fashion-scoops
fashion-scoops

Intl. Center of Photography Mounts Robert Capa Exhibit

"Capa in Color" highlights the Hungarian-born lensman's lesser-known work from the late Forties, when he dabbled in fashion.

Robert Capa fashion 1940s This week

Robert Capa’s fashion images from the late Forties.

Photo By Courtesy of the ICP

CAPA’S COAT OF ARMS: As a boots-on-the-ground photographer and photojournalist, Robert Capa covered five wars in his 41-year life. In the late Forties, the Hungarian-born lensman dabbled in fashion, perhaps as a way to recalibrate after the grisly combat scenes he had captured on film. Visitors to the “Capa in Color” exhibition at the International Center of Photography in New York will find his shots of the French actress and model Capucine on view.

One item that could not be tracked down was the made-for-TV footage that Capa shot of the spring 1947 Paris fashion shows. Capa, who later went on to cofound Magnum Photos, had started a company called World Video with John Steinbeck and Henry White with the intention of developing TV-friendly films, according to Cynthia Young, curator of the ICP’s Capa Collection. But their efforts turned out to be a one-and-done operation. “As far as we know, that was the first and only show they did. The whole thing absolutely collapsed,” said Young, adding that the fashion scene was not for Capa. “Although he was very social, he liked to go where he liked to go and to shoot what he liked to shoot.”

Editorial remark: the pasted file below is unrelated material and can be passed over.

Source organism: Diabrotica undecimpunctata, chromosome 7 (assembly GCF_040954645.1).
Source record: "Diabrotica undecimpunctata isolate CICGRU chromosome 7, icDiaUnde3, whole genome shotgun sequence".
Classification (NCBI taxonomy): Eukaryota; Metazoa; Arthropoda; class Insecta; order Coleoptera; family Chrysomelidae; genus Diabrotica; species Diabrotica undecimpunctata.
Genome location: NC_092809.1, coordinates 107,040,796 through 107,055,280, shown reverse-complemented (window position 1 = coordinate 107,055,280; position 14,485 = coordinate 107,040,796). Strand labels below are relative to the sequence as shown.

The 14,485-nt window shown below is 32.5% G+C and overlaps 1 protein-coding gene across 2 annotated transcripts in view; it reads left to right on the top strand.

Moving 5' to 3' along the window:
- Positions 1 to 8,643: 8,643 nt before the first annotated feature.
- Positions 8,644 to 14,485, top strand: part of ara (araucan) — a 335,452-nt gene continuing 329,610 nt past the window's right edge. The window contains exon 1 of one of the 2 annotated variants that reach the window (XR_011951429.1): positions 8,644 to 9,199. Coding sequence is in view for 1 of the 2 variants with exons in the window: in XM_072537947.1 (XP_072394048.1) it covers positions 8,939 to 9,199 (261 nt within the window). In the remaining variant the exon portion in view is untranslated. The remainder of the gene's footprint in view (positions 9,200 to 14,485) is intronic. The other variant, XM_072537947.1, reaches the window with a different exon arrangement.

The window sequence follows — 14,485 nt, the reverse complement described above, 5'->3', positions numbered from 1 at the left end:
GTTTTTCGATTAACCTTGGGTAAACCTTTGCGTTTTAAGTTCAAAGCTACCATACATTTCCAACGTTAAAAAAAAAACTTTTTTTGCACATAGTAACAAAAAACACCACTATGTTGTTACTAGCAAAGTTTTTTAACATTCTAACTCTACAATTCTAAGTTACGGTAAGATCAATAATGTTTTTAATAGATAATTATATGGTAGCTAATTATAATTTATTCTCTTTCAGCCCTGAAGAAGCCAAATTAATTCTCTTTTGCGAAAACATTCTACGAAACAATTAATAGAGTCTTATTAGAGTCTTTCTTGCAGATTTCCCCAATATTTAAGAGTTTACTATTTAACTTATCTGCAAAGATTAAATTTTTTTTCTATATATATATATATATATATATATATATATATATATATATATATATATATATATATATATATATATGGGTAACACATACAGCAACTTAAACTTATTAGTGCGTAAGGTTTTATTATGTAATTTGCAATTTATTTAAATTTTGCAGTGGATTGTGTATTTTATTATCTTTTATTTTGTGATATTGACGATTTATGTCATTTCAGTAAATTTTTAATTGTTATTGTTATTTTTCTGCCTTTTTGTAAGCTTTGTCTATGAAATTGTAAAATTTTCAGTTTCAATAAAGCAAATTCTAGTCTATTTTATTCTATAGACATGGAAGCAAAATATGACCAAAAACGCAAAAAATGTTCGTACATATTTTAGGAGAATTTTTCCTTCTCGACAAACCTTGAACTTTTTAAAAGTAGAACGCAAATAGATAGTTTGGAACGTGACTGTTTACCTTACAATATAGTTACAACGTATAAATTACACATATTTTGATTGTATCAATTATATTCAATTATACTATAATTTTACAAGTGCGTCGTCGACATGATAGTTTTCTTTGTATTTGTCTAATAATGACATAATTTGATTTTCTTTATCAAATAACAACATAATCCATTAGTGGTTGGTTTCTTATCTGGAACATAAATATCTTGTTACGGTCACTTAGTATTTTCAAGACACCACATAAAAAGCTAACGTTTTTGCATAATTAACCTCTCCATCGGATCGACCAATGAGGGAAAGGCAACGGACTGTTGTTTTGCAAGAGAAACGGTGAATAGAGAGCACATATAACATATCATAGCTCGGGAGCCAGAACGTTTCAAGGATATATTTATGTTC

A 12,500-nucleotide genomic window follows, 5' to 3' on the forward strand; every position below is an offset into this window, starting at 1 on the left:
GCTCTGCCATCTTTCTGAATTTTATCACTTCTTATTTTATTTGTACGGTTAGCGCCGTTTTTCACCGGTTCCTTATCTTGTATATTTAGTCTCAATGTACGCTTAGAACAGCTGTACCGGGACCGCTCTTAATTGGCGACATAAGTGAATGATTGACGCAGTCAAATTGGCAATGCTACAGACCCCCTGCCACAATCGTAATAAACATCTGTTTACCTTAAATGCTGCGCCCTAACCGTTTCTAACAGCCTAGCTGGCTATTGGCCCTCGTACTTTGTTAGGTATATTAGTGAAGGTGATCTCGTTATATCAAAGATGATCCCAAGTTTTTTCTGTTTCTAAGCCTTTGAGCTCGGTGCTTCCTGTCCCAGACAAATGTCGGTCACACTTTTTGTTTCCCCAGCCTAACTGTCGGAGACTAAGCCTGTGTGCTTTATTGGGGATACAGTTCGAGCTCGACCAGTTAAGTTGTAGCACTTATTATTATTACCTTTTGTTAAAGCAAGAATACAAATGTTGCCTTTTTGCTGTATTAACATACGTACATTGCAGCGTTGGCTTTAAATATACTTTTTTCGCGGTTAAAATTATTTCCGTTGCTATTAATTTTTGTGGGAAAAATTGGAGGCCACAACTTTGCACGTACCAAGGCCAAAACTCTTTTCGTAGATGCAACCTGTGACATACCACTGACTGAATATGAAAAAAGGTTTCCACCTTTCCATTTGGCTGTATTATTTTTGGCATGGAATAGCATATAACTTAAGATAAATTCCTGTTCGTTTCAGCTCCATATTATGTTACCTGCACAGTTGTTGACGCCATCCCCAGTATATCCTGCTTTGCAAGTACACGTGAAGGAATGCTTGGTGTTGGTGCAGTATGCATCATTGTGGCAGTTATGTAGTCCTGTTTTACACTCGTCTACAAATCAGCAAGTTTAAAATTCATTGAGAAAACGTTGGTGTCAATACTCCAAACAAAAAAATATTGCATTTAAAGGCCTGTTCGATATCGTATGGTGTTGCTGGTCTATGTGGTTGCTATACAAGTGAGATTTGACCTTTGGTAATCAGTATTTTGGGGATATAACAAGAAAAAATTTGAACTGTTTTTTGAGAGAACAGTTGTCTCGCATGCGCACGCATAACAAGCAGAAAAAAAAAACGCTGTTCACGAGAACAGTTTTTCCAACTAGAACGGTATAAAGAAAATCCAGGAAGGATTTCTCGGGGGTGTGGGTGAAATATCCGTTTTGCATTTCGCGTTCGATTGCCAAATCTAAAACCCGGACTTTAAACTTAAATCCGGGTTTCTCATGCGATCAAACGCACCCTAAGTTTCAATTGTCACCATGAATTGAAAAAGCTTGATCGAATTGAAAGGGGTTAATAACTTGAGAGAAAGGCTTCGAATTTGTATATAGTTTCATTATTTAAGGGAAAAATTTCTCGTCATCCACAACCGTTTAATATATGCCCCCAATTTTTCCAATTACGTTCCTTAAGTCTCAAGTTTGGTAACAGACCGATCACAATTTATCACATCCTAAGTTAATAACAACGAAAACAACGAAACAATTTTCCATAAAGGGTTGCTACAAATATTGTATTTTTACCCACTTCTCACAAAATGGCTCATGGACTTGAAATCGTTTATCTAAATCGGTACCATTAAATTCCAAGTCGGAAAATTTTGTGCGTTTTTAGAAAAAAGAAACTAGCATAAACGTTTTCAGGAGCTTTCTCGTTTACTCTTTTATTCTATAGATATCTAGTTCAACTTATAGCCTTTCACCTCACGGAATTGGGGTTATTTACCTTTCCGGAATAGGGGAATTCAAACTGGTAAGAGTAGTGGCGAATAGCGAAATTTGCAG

The photographer’s career advice to other lensmen was, “Like people and let them know it,” according to an essay written by his late brother Cornell, the ICP’s founding director.

The world of style was something that Capa learned about as a child. His parents had their own tailoring business — though Capa’s mother was said to be the one who actually sewed and ran the business, while his father was more inclined to be found playing cards and talking with friends. After he picked up a camera professionally, Capa’s nonfashion photos show that he had a sense for how style and clothing played out on the street and how people presented themselves, Young said.

In his autobiography, Capa mentioned buying a British army raincoat at Burberry right before the invasion of Normandy. While Capa was photographed in late May 1944 wearing a Burberry-like raincoat, that autobiographical reference has not been proven. “That was written in 1946 as a potential film script and there are many details and facts that are incorrect. He collapsed stories and exaggerated events in the name of a good story, so it’s hard to take at face value,” Young said. “Apparently Hemingway’s account of D-Day for Collier’s on July 22, 1944, ‘Voyage to Victory’ mentioned that he was wearing one. There is a lot of myth making between them, so I cannot verify exactly what was bought when and under whose encouragement.”

“Capa in Color” runs through May 4.

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